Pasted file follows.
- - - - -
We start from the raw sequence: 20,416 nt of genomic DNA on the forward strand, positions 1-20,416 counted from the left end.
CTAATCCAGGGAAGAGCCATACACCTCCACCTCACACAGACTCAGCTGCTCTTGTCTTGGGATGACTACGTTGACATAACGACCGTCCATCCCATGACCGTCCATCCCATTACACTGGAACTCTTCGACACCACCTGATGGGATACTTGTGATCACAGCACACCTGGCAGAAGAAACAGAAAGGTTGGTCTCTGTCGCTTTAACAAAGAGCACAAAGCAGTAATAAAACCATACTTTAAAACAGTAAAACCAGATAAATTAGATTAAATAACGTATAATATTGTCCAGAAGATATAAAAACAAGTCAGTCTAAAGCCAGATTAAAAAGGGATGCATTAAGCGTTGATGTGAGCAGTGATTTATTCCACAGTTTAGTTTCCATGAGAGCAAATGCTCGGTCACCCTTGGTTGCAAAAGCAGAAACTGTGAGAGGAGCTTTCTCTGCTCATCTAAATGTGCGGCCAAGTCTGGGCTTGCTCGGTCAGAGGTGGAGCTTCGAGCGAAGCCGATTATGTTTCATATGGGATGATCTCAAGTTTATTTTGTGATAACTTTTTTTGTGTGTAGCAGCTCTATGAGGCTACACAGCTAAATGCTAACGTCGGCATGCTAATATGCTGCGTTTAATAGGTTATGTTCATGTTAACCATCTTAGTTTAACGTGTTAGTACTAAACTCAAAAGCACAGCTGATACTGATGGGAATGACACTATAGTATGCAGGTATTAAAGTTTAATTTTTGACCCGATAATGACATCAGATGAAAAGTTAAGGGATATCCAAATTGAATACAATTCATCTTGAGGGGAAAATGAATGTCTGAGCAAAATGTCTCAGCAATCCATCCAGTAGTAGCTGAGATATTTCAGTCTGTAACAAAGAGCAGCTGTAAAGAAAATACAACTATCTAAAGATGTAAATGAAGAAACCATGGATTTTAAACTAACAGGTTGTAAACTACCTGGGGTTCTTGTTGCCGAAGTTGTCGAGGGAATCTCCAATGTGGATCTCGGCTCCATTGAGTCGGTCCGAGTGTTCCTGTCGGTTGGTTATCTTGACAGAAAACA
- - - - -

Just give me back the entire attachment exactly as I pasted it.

We start from the raw sequence: 20,416 nt of genomic DNA on the forward strand, positions 1-20,416 counted from the left end.
CTAATCCAGGGAAGAGCCATACACCTCCACCTCACACAGACTCAGCTGCTCTTGTCTTGGGATGACTACGTTGACATAACGACCGTCCATCCCATGACCGTCCATCCCATTACACTGGAACTCTTCGACACCACCTGATGGGATACTTGTGATCACAGCACACCTGGCAGAAGAAACAGAAAGGTTGGTCTCTGTCGCTTTAACAAAGAGCACAAAGCAGTAATAAAACCATACTTTAAAACAGTAAAACCAGATAAATTAGATTAAATAACGTATAATATTGTCCAGAAGATATAAAAACAAGTCAGTCTAAAGCCAGATTAAAAAGGGATGCATTAAGCGTTGATGTGAGCAGTGATTTATTCCACAGTTTAGTTTCCATGAGAGCAAATGCTCGGTCACCCTTGGTTGCAAAAGCAGAAACTGTGAGAGGAGCTTTCTCTGCTCATCTAAATGTGCGGCCAAGTCTGGGCTTGCTCGGTCAGAGGTGGAGCTTCGAGCGAAGCCGATTATGTTTCATATGGGATGATCTCAAGTTTATTTTGTGATAACTTTTTTTGTGTGTAGCAGCTCTATGAGGCTACACAGCTAAATGCTAACGTCGGCATGCTAATATGCTGCGTTTAATAGGTTATGTTCATGTTAACCATCTTAGTTTAACGTGTTAGTACTAAACTCAAAAGCACAGCTGATACTGATGGGAATGACACTATAGTATGCAGGTATTAAAGTTTAATTTTTGACCCGATAATGACATCAGATGAAAAGTTAAGGGATATCCAAATTGAATACAATTCATCTTGAGGGGAAAATGAATGTCTGAGCAAAATGTCTCAGCAATCCATCCAGTAGTAGCTGAGATATTTCAGTCTGTAACAAAGAGCAGCTGTAAAGAAAATACAACTATCTAAAGATGTAAATGAAGAAACCATGGATTTTAAACTAACAGGTTGTAAACTACCTGGGGTTCTTGTTGCCGAAGTTGTCGAGGGAATCTCCAATGTGGATCTCGGCTCCATTGAGTCGGTCCGAGTGTTCCTGTCGGTTGGTTATCTTGACAGAAAACA